In February 2011, after a decade of dismal performance, the New Millennium charter school in west Fresno turned to Dr. Ernie Smith for help.
Smith, who had spent 38 years as a college counselor, adviser and associate dean, agreed to serve as vice principal of the charter school, which operated under the umbrella of the Fresno Unified School District.
But the job came with a warning: A friend on the New Millennium board told Smith that the school was a "mess," and he would be wise to steer clear of it.
As he dug in, Smith said he was unprepared for the sheer level of dysfunction he encountered at New Millennium -- and the hands-off attitude of Fresno Unified.
The school had opened in 1999 with the goal of providing a "last chance" for students on the verge of dropping out. Instead, by Fresno Unified's own reckoning, New Millennium was failing to meet the most basic education standards.
Students were coming and going in an independent study program that lacked even the pretense of accounting, Smith said. The program was so poorly run that the publicly funded school was having to pay back nearly $1 million in ADA (Average Daily Attendance) money to the state because of administrative lapses.
There was no central record keeping, Smith said. Instead, student transcripts and other files were tossed into boxes. The school had gone through seven principals and superintendents over a nine-year span. The oversight was so lax that counselors were receiving paychecks and not coming to work.
Among the no-shows was Cal Johnson, a trustee on the Fresno Unified School Board who is paid $3,600 a month to act as a "crisis counselor" at New Millennium.
Johnson skipped work for weeks at a time even as he was attending school board meetings, Smith and other former employees said. When he did show up, they said, he typically arrived late in the afternoon -- after students had gone home for the day.
"It was more than a mess," Smith said. "The entire staff seemed to be friends or relatives of each other. It was a nest of nepotism.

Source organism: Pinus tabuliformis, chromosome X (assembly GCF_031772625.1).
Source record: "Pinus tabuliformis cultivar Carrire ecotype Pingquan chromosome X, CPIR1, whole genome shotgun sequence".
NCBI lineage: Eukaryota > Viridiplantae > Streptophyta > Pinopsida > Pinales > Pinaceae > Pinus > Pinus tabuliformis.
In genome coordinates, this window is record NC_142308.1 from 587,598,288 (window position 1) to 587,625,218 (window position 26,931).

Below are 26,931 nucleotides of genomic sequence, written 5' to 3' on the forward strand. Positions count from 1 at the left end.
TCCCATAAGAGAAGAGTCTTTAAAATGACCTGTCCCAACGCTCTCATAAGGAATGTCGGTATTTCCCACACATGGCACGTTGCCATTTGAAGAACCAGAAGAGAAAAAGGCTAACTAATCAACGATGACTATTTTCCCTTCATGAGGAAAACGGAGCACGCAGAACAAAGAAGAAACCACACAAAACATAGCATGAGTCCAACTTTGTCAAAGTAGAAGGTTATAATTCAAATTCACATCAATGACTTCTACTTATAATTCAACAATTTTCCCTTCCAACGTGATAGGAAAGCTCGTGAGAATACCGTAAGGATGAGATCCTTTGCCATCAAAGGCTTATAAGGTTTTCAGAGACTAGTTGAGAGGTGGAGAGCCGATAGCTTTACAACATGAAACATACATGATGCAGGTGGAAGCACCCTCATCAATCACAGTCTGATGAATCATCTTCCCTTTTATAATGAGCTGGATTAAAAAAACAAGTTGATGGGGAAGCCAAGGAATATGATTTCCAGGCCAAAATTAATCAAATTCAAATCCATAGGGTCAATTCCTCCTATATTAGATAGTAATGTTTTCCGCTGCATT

"The purpose for being there had stopped being about the kids. It was about, 'Let's take care of us first.' "
Nine out of 10 students at New Millennium stood at below basic or far below basic for 10th grade math, statistics showed. Less than 20% of the seniors were graduating with a diploma.
Smith had only a small window of time to improve the school. A charter review team from Fresno Unified would be arriving in 2012-13 to decide if New Millennium warranted a five-year renewal of its charter.
Smith turned to two teachers on the staff, Judith Sanchez and Leslie Biedermann, to help him. But five months into his reforms, the ax fell.
Smith, Sanchez and Biedermann were let go after a dispute with New Millennium board chairman Earl Brown over a proposed spending plan. Several discouraged teachers followed the trio out the door.
"The school -- and there is no easy way to say this -- is not providing an adequate education for the kids who go there," Smith said. "Instead, it's become a cash cow for a handful of people. And Fresno Unified is sitting on its duff and not doing anything about it."
Smith is hardly alone in his assessment.
More than two dozen interviews with former teachers, administrators and community leaders, as well as a review of hundreds of pages of official documents, detail a decade-long pattern of a charter school repeatedly violating state education codes and a school district unwilling to hold it accountable. Each violation by the school, each broken promise to clean up its act ended with Fresno Unified giving New Millennium another chance.